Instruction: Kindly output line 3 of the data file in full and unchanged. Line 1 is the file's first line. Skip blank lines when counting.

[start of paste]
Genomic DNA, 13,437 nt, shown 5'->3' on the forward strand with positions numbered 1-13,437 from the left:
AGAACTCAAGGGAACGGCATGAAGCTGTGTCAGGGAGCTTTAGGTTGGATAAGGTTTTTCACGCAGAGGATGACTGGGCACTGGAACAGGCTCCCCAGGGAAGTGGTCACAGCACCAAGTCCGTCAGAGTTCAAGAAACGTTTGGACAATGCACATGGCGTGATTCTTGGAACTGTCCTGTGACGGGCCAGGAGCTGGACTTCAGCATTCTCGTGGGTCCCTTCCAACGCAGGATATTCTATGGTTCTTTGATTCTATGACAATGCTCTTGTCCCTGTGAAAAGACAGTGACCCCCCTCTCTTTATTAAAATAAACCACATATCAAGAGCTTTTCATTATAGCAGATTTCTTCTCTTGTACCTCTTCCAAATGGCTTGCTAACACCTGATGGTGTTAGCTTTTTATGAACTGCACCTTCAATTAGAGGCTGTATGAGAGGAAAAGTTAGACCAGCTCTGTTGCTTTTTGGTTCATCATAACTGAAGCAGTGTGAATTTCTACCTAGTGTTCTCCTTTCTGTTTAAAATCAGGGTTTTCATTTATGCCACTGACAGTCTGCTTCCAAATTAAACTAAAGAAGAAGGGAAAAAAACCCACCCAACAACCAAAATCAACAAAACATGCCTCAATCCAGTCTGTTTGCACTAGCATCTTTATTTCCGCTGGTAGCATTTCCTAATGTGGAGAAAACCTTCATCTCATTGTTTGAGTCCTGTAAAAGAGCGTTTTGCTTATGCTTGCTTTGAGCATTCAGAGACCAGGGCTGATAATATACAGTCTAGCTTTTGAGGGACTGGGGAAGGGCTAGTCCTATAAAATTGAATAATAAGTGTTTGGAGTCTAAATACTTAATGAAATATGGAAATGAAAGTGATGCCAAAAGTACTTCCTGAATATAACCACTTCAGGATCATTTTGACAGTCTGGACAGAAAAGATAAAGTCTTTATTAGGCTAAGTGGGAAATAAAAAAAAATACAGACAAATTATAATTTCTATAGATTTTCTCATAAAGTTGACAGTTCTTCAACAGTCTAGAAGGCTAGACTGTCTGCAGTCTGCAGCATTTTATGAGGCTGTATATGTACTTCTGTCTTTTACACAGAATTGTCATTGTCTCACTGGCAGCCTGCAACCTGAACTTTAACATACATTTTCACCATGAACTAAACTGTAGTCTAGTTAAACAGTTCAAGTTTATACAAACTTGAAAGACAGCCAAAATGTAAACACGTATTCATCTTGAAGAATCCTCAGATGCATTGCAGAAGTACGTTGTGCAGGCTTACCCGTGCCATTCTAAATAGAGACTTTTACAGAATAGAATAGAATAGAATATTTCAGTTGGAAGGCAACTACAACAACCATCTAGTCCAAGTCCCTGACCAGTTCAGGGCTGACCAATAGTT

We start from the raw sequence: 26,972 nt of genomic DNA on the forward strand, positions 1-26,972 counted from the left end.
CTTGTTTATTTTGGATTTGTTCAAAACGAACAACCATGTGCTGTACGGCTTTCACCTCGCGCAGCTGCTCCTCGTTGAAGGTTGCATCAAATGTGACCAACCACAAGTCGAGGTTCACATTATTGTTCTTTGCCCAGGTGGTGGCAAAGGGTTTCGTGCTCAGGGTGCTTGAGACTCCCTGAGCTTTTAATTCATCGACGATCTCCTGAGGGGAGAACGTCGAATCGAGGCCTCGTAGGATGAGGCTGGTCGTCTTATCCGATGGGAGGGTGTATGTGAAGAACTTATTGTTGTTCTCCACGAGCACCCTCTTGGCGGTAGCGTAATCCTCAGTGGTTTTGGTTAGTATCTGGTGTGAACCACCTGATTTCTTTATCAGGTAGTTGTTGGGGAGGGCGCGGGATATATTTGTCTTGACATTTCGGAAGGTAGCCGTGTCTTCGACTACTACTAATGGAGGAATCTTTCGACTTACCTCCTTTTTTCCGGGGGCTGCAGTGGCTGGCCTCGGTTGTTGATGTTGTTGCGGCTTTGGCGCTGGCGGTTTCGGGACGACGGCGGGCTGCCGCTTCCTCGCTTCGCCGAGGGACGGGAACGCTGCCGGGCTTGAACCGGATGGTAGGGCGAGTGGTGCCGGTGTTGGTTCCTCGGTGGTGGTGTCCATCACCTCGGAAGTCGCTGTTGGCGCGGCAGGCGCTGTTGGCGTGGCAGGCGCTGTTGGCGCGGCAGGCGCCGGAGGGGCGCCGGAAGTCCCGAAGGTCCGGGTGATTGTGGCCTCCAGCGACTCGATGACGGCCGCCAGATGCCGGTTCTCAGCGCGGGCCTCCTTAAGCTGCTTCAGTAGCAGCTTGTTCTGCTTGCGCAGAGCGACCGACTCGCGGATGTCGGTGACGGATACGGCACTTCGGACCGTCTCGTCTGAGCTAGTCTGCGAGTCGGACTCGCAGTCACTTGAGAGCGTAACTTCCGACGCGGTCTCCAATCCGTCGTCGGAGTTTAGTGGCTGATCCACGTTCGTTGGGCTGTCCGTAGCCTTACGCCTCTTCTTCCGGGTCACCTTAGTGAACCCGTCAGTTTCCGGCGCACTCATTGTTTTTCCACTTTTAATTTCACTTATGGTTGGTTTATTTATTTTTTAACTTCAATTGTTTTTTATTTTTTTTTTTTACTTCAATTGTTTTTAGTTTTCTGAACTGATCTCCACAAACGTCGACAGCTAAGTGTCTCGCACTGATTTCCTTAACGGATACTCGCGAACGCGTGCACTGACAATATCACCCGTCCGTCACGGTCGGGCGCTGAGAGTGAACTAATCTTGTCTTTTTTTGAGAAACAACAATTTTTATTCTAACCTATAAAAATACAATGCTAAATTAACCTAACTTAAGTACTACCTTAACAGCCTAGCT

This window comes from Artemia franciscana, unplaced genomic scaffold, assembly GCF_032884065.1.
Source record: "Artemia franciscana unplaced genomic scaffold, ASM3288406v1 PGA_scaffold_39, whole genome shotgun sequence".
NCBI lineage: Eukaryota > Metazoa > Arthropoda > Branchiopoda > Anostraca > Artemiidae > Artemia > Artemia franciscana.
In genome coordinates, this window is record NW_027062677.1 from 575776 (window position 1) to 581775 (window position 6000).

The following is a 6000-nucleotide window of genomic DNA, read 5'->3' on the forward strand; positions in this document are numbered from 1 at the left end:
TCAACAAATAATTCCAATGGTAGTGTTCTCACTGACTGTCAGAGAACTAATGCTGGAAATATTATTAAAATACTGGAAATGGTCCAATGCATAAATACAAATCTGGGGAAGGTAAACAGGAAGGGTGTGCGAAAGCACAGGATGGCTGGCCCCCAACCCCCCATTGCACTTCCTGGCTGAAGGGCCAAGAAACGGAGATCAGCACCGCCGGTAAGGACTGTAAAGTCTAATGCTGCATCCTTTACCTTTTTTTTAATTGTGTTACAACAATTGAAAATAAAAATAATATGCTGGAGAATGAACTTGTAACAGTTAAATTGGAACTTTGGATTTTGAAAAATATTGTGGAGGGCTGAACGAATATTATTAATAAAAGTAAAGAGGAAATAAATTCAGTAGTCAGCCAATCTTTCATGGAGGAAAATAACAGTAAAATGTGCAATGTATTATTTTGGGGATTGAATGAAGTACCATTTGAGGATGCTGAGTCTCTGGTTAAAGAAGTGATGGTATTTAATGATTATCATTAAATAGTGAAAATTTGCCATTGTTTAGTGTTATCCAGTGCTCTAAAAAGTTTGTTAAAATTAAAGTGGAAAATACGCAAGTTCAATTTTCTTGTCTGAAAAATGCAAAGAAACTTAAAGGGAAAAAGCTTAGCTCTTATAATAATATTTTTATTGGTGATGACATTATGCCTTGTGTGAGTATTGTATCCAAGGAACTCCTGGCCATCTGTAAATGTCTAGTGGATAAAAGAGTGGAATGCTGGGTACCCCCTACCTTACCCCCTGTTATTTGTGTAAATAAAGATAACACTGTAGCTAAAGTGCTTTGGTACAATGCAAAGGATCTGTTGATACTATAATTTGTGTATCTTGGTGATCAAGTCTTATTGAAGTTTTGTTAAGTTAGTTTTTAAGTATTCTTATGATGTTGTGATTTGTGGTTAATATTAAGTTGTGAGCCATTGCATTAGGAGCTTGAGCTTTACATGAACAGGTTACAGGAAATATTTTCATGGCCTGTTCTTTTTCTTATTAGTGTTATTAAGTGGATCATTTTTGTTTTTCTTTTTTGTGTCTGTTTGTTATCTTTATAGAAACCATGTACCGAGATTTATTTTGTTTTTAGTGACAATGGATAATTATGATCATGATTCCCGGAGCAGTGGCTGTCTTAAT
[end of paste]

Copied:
We start from the raw sequence: 26,972 nt of genomic DNA on the forward strand, positions 1-26,972 counted from the left end.